Ten St. Johns County store clerks and restaurant servers caught in sting, charged with selling alcohol to minors
Ten employees of St. Johns County businesses are facing misdemeanor charges for allegedly allowing minors to buy alcohol during an undercover operation by the St. Johns County Sheriff's Office. Police sent either a 16-year-old boy or a 17-year-old girl into local gas stations, liquor stores and restaurants and the teens attempted to purchase alcohol, according to a report in the St. Augustine Record. If they were asked for identification, the teens were instructed to provide their driver's license, which shows their actual age.
Of the 37 businesses, the teens were sold alcohol at 10 locations, the newspaper reported. Eight of the clerks checked for identification and, despite seeing the teen was at least four years too young, sold the alcohol anyway, the newspaper reported. Two employees did not check ID at all. The employees who sold the alcohol were all charged with selling alcohol to a minor, a second-degree misdemeanor in Florida. The maximum penalty is 60 days in jail, six months of probation and a $500 fine. Local law enforcement agencies conduct similar investigations at peak times during the year and jail time is rare in these types of St. Johns County Misdemeanor Cases. The purpose seems more to let people know police are watching and to encourage clerks to follow the law and prohibit minors from buying alcohol by making them aware they can be held criminally liable if they sell to someone under 21.
The operation was conducted March 29 and April 1, right at the end of spring break for local schools. This is a prime time for these types of operations, as are the next few months with graduation season upon us. Police often crack down on underage drinking and open house parties at this time of the year and parents and store clerks can be held personally criminally liable if they are associated at all with underage drinking. Just because a person is charged with a misdemeanor and is not facing a lengthy prison sentence does not mean the crime is not serious and doesn't warrant the expertise of an experience St. Johns County Criminal Defense Attorney. Misdemeanor convictions can affect a person's ability to get a job, and job applicants are often required to list if they have been convicted of or have pleaded guilty to a crime. In many St. Johns County Misdemeanor Cases, if a defendant agrees to complete certain conditions of probation, and does so successfully, adjudication can be withheld, meaning while an arrest will show up on a person's record, a conviction will not.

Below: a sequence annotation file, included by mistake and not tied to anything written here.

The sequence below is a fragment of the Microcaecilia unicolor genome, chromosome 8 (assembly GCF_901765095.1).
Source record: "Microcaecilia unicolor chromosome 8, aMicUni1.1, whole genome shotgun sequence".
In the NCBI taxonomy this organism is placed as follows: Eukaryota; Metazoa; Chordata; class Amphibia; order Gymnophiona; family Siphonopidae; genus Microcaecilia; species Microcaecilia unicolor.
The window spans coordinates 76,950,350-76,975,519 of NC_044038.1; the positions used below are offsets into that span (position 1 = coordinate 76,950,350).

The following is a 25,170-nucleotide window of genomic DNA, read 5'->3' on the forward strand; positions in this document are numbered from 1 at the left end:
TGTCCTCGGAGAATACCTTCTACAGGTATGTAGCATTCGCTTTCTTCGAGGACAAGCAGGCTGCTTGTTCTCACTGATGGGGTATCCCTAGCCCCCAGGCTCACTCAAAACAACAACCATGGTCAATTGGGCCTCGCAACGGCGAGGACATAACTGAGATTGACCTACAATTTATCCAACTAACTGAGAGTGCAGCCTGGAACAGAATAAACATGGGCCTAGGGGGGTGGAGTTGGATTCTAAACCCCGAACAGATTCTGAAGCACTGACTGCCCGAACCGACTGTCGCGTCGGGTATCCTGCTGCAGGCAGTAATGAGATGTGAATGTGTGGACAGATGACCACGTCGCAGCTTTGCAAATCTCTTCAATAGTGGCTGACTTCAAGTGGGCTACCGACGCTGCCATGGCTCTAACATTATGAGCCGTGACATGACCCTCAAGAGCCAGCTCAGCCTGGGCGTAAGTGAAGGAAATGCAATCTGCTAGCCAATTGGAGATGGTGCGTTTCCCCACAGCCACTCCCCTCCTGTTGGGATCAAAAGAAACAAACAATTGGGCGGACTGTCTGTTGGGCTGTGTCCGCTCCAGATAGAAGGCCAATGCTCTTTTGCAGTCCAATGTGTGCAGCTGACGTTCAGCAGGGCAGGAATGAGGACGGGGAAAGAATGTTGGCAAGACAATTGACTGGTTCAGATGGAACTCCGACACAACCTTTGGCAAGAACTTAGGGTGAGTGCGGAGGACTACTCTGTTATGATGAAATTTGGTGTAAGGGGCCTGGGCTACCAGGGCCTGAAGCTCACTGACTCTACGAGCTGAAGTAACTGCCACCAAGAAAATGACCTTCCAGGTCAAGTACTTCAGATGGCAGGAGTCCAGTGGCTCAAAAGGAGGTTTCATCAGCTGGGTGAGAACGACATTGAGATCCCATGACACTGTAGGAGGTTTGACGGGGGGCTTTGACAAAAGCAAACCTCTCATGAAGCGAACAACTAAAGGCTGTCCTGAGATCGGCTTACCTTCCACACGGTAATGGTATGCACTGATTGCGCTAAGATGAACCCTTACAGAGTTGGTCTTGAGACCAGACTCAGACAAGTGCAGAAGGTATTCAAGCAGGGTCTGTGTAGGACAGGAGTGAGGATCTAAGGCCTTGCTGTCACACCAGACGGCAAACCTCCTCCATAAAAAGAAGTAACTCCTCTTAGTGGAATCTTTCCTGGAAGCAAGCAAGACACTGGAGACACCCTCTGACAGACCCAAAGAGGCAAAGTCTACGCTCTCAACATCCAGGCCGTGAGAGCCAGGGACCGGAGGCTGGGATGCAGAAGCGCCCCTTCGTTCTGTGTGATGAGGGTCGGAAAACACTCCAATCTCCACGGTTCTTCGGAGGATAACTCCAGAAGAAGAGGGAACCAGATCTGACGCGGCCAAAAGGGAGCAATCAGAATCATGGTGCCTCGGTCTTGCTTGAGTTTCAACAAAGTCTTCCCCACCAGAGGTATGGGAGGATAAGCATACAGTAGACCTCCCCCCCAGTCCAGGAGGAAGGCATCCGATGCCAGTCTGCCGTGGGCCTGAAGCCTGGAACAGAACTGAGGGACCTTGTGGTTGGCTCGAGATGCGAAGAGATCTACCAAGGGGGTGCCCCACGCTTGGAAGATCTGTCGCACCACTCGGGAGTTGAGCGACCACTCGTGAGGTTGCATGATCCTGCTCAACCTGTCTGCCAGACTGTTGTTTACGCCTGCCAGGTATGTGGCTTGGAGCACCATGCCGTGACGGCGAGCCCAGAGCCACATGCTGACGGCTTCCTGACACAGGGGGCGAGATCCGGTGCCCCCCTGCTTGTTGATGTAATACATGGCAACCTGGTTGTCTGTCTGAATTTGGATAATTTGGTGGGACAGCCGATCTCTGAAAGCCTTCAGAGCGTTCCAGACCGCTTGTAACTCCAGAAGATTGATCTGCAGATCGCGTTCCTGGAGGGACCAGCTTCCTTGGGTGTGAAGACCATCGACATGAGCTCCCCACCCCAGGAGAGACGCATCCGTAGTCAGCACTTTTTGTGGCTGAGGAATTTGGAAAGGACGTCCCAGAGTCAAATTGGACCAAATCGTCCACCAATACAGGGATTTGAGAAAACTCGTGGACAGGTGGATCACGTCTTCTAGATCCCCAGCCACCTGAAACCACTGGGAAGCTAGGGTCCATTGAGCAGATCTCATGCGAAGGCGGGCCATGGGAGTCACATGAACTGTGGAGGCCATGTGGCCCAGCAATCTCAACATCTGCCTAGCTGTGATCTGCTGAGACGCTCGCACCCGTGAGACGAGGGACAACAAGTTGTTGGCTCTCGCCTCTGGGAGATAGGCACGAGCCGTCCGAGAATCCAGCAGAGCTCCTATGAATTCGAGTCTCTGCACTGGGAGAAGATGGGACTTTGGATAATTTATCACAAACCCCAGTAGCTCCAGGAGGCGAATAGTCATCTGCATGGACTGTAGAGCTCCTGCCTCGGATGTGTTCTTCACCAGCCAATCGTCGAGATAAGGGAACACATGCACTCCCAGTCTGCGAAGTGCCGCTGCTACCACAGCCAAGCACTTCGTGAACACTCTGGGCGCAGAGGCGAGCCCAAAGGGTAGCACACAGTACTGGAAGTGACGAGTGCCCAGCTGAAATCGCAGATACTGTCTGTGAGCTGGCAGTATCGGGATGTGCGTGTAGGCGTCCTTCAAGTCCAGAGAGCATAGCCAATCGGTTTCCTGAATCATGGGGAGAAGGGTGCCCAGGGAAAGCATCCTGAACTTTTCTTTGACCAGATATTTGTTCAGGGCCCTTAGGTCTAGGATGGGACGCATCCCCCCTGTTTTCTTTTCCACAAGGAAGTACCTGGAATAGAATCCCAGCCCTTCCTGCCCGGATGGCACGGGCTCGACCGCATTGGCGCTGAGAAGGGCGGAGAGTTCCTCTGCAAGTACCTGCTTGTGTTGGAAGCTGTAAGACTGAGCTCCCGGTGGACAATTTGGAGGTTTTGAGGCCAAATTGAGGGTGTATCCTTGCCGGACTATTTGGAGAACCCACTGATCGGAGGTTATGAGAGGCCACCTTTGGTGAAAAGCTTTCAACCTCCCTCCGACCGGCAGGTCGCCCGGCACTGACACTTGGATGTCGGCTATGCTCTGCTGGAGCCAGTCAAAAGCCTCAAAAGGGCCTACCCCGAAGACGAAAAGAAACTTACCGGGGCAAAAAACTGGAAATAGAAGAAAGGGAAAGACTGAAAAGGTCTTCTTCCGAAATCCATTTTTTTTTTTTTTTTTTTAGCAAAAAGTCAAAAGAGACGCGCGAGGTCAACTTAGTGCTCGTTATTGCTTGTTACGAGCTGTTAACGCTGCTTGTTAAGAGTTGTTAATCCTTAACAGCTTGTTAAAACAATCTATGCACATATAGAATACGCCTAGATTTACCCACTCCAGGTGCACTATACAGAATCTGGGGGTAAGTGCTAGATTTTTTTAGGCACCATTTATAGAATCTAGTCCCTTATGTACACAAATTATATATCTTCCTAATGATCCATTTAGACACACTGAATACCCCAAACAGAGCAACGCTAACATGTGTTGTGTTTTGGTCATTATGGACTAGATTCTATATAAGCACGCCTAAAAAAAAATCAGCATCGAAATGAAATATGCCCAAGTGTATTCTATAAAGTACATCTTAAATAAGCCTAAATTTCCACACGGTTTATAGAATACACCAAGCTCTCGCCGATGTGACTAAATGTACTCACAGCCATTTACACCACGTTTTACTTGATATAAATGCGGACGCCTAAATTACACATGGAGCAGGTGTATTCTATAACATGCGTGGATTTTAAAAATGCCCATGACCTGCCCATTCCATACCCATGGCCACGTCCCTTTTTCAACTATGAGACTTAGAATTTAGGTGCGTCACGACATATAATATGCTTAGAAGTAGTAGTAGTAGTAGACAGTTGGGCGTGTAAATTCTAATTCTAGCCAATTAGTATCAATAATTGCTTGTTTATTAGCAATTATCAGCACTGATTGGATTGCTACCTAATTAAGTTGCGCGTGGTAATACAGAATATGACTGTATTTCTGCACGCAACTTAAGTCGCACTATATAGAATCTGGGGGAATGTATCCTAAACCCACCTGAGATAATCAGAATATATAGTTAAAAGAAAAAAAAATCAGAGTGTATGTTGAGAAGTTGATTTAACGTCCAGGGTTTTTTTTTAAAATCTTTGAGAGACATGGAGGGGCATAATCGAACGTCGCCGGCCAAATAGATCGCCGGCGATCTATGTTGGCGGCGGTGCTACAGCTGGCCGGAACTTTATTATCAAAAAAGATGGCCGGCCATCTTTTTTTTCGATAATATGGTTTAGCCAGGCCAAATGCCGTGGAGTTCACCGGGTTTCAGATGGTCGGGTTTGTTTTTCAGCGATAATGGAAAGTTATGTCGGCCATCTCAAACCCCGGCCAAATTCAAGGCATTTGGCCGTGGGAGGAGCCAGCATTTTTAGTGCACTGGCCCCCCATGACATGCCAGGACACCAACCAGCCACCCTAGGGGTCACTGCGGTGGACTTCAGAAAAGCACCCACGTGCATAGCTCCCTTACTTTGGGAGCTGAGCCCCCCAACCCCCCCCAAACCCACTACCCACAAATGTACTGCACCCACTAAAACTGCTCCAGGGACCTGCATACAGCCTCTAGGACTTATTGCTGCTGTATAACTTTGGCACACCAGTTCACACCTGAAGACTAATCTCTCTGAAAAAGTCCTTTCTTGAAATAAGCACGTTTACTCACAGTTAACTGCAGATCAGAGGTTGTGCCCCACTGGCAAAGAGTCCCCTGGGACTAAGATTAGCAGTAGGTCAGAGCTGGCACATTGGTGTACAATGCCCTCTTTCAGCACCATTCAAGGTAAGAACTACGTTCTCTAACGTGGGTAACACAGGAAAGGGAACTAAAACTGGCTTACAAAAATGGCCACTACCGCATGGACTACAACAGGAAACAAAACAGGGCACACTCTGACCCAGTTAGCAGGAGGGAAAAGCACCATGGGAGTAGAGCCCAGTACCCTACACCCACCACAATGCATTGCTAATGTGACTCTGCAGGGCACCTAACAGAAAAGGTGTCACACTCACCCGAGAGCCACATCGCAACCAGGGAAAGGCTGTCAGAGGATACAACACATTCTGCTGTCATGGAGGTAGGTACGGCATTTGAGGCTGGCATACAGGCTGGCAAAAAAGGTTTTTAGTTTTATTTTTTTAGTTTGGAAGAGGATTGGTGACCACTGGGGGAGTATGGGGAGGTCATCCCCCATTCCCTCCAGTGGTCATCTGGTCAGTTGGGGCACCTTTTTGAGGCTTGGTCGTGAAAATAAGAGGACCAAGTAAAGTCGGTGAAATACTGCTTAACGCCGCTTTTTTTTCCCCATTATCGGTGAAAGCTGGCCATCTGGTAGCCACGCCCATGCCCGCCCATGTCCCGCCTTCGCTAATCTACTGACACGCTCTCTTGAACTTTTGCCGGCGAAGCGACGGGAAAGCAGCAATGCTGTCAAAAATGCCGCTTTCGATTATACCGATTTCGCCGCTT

Our St. Johns County Misdemeanor Crimes attorney has represented thousands of people on misdemeanor charges and knows if it's you or your loved one in front of the judge, there's no such thing as a minor charge. If you or a loved one needs a criminal defense attorney in St. Augustine or the surrounding area, call The Mussallem Law Firm at (904) 365-5200 for a FREE CONSULTATION. Our St. Johns County Misdemeanor Crimes Attorney, Victoria "Tori" Mussallem, is available 24 hours a day, 7 days a week.